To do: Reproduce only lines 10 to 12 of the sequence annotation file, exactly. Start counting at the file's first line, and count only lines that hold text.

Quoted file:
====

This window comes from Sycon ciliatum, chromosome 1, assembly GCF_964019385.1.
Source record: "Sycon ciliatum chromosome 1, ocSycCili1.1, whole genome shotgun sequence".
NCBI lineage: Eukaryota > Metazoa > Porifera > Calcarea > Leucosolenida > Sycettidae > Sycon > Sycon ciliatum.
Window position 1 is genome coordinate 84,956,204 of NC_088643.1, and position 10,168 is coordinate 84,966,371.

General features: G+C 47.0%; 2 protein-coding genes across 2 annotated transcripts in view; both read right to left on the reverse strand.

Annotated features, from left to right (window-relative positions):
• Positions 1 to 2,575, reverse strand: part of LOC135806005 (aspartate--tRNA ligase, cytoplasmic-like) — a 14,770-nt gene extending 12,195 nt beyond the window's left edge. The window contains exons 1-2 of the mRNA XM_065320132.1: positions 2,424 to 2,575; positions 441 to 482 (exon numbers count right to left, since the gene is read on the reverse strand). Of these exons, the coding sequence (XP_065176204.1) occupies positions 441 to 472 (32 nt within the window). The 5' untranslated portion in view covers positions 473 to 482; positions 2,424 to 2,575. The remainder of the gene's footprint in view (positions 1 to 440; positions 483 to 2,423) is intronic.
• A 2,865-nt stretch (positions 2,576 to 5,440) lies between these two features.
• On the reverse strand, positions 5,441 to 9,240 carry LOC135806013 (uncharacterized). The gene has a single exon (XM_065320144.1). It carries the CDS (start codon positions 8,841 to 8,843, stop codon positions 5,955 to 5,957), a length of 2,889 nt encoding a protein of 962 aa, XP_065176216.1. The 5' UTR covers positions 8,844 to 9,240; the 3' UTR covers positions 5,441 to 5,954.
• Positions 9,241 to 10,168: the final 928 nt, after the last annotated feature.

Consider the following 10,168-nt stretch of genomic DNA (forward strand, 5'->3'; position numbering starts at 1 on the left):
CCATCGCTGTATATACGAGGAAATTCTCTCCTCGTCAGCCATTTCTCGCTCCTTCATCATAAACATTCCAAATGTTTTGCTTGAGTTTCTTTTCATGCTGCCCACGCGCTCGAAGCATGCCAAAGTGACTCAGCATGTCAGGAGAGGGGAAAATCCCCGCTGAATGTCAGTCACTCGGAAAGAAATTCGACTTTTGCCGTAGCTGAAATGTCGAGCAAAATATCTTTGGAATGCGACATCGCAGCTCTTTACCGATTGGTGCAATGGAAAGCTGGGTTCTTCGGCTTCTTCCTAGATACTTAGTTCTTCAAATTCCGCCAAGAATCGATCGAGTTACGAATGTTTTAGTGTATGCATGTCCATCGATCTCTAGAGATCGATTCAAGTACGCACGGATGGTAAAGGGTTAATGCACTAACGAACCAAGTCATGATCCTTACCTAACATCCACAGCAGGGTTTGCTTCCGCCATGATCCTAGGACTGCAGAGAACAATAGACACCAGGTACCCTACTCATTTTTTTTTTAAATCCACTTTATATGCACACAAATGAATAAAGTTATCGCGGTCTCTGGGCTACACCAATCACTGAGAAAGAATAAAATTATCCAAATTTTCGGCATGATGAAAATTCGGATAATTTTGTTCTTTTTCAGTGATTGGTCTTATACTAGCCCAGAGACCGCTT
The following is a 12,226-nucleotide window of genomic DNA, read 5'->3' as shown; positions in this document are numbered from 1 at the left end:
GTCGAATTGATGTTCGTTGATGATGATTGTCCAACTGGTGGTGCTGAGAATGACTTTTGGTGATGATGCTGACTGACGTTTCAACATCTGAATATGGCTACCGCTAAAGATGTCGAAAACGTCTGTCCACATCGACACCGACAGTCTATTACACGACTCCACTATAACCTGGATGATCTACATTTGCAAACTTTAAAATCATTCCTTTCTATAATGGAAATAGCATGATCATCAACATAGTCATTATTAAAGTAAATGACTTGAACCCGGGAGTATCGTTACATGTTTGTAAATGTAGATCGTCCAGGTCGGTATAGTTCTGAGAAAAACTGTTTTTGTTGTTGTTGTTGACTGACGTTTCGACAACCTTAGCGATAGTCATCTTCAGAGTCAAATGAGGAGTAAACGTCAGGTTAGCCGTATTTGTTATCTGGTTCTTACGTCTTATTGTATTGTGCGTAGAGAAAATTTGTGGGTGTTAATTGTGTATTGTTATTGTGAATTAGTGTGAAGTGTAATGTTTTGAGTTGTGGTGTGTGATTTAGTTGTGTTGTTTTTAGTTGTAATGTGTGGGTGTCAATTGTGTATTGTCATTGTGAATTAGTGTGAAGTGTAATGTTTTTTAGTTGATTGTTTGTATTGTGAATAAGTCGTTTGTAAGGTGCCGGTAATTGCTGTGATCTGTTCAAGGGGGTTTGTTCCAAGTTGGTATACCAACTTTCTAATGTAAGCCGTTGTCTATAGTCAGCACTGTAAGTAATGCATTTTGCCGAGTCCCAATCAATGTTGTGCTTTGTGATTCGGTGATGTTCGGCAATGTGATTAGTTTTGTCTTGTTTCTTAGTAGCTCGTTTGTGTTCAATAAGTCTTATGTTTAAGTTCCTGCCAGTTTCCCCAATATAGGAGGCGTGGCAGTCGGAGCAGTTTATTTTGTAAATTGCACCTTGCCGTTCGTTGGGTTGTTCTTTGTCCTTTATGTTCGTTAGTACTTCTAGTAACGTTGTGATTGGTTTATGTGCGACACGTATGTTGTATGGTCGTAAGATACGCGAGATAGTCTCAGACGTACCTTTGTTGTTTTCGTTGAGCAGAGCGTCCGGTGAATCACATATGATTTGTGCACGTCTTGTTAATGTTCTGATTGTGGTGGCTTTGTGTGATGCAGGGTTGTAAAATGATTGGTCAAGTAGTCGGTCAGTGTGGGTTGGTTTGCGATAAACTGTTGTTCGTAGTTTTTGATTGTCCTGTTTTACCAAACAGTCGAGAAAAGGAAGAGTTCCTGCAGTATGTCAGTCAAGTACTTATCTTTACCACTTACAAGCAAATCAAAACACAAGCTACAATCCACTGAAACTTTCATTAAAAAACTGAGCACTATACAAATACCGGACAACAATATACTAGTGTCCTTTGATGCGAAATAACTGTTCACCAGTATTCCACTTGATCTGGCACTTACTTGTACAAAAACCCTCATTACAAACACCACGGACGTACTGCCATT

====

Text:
• Positions 9,241 to 10,168: the final 928 nt, after the last annotated feature.

Consider the following 10,168-nt stretch of genomic DNA (forward strand, 5'->3'; position numbering starts at 1 on the left):
CCATCGCTGTATATACGAGGAAATTCTCTCCTCGTCAGCCATTTCTCGCTCCTTCATCATAAACATTCCAAATGTTTTGCTTGAGTTTCTTTTCATGCTGCCCACGCGCTCGAAGCATGCCAAAGTGACTCAGCATGTCAGGAGAGGGGAAAATCCCCGCTGAATGTCAGTCACTCGGAAAGAAATTCGACTTTTGCCGTAGCTGAAATGTCGAGCAAAATATCTTTGGAATGCGACATCGCAGCTCTTTACCGATTGGTGCAATGGAAAGCTGGGTTCTTCGGCTTCTTCCTAGATACTTAGTTCTTCAAATTCCGCCAAGAATCGATCGAGTTACGAATGTTTTAGTGTATGCATGTCCATCGATCTCTAGAGATCGATTCAAGTACGCACGGATGGTAAAGGGTTAATGCACTAACGAACCAAGTCATGATCCTTACCTAACATCCACAGCAGGGTTTGCTTCCGCCATGATCCTAGGACTGCAGAGAACAATAGACACCAGGTACCCTACTCATTTTTTTTTTAAATCCACTTTATATGCACACAAATGAATAAAGTTATCGCGGTCTCTGGGCTACACCAATCACTGAGAAAGAATAAAATTATCCAAATTTTCGGCATGATGAAAATTCGGATAATTTTGTTCTTTTTCAGTGATTGGTCTTATACTAGCCCAGAGACCGCTT